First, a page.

Michael Gove promised independent state schools for every community
The Tories would allow the 400 top performing state schools in England to become independent but state-funded Academies free from government control.
Shadow schools secretary Michael Gove said in return these excellent state schools would be required to use their new powers to help struggling schools.
He also said parents would be empowered to set up independent state-funded schools based on a Swedish model.
These would be accountable to parents and free from local authority control.
Mr Gove told his party's conference, in Birmingham, that Academies would become the norm in secondary education and that the Conservatives, if elected, would double the number currently planned.
This is not dissimilar to Labour's policies to vastly increase the number of Academies in England.
Mr Gove promised an "independent state school accessible to every community".
These would be open to all but committed to excellence, and free to pursue tougher discipline policies, free to pay good teachers more, free to innovate, experiment and drive up standards, he said.
He described a vision of the future where parents were able to choose good schools, rather than good schools choosing parents.
"Imagine it - state schools leafleting in your road - selling themselves to parents on the basis of their great teaching and superb pastoral care."
Not only would parents be allowed to set up their own schools, so would education specialists, philanthropists and federations.
They would not need permission from the local authority, as is the case now, to do this.
Mr Gove also decried a slip in GCSE standards, with pupils able to get a good pass with just a third of the answers correct.
"It must be our mission to inject common sense into our examinations system so we have fewer, better, more rigorous exams."
He also repeated an old Conservative mantra, to give teachers the power to keep order in their schools.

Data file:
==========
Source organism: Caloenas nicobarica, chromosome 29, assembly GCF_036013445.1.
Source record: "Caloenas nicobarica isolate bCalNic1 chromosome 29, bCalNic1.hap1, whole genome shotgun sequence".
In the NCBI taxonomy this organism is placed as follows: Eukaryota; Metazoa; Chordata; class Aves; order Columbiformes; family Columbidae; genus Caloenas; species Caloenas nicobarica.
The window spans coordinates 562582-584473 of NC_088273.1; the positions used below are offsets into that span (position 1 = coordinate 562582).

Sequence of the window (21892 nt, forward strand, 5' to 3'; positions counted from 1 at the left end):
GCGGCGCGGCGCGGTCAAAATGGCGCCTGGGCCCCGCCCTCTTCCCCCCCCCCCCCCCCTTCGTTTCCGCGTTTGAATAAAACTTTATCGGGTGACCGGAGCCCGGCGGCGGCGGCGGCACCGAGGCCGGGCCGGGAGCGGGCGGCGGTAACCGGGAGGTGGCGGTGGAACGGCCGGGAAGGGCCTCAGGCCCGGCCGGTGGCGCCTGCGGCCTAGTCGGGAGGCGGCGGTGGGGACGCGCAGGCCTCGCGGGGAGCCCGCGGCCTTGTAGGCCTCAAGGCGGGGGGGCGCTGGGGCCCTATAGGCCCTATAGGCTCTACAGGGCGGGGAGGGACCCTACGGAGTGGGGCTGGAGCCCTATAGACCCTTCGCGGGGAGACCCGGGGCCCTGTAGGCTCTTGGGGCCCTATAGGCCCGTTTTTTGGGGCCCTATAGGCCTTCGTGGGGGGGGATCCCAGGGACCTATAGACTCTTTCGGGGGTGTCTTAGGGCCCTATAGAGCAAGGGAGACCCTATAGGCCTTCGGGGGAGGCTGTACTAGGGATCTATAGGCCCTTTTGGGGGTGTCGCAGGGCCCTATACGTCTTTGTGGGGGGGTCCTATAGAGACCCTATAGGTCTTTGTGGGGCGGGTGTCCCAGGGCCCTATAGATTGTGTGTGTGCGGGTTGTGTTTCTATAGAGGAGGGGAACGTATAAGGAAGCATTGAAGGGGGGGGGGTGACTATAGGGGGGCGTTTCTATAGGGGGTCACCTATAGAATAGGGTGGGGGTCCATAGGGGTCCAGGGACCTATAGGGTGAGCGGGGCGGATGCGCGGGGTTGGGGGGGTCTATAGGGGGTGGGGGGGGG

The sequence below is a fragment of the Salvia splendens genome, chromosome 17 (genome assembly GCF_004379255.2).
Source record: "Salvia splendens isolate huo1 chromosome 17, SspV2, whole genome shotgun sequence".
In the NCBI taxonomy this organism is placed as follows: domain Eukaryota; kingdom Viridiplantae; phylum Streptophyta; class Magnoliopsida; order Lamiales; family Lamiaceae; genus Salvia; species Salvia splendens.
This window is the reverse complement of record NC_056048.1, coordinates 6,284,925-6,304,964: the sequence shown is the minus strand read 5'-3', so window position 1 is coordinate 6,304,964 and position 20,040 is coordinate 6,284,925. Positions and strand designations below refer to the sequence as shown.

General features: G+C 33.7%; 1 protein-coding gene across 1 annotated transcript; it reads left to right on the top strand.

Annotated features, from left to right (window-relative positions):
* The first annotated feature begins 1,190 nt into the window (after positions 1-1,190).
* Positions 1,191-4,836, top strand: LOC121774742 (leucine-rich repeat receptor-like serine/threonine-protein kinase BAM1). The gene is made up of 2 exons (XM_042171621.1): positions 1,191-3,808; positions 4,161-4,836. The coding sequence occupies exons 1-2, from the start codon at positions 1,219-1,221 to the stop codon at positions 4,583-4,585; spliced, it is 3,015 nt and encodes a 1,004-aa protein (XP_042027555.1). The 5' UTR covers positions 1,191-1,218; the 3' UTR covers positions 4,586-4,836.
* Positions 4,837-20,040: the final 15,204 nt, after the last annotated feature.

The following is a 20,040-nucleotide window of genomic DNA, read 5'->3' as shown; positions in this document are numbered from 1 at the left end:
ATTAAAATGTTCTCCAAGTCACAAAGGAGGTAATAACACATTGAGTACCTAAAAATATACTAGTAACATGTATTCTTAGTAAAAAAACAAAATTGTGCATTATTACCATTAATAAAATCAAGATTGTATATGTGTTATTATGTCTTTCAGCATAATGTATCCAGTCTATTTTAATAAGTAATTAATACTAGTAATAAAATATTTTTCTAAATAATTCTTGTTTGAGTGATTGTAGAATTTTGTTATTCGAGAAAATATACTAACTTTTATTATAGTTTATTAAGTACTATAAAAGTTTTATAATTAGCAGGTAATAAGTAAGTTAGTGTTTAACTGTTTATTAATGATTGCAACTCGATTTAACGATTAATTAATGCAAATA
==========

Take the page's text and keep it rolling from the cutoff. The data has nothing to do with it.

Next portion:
"We will give every head teacher the right to exclude violent and disruptive pupils - without being second guessed by an outside bureaucracy," he said.
Mr Gove also promised to offer a free university education to those in the armed forces returning from Iraq and Afghanistan.
They would also be offered free teacher training in an effort to get more discipline in to classrooms.
Schools minister Lord Adonis said Mr Gove's Swedish experiment would cost billions.
He added: "When the Tories first proposed a few hundred new 'Swedish style' schools they conceded they would have to cut £4.5 billion from our school building programme to pay for the capital costs.
"But the 5,000 schools the Tories are now talking about would cost many billions more."
"Where is this money going to come from and how are they going to deal with the impact on existing schools?"
Liberal Democrat children, schools and families spokesman David Laws said: "The Tories say that they are going to free schools and teachers from central government control, but the small print suggests that they simply want to impose a different set of centralised diktats.
"Michael Gove claims he wants to slim down the curriculum, but in the next breath he tells teachers which bits of history they should be teaching.
"Tory thinking is muddled between the rhetoric of giving back real freedoms and the reality of extra micro-management."
The leader of the NASUWT teachers' union, Chris Keates, said the speech was high on rhetoric and low on detail but was "tinged with chilling references to failed Conservative education policies of the past".
"The picture Mr Gove painted of an education service in chaos and riddled with failure is not only grossly inaccurate but it is also a grave disservice to schools, teachers and head teachers who have done so much to raise standards of education," she said.
The National Union of Teachers said Mr Gove's proposals spell potential chaos and planning gridlock for local schools, as well as threatening the existence of a local democratic voice in education.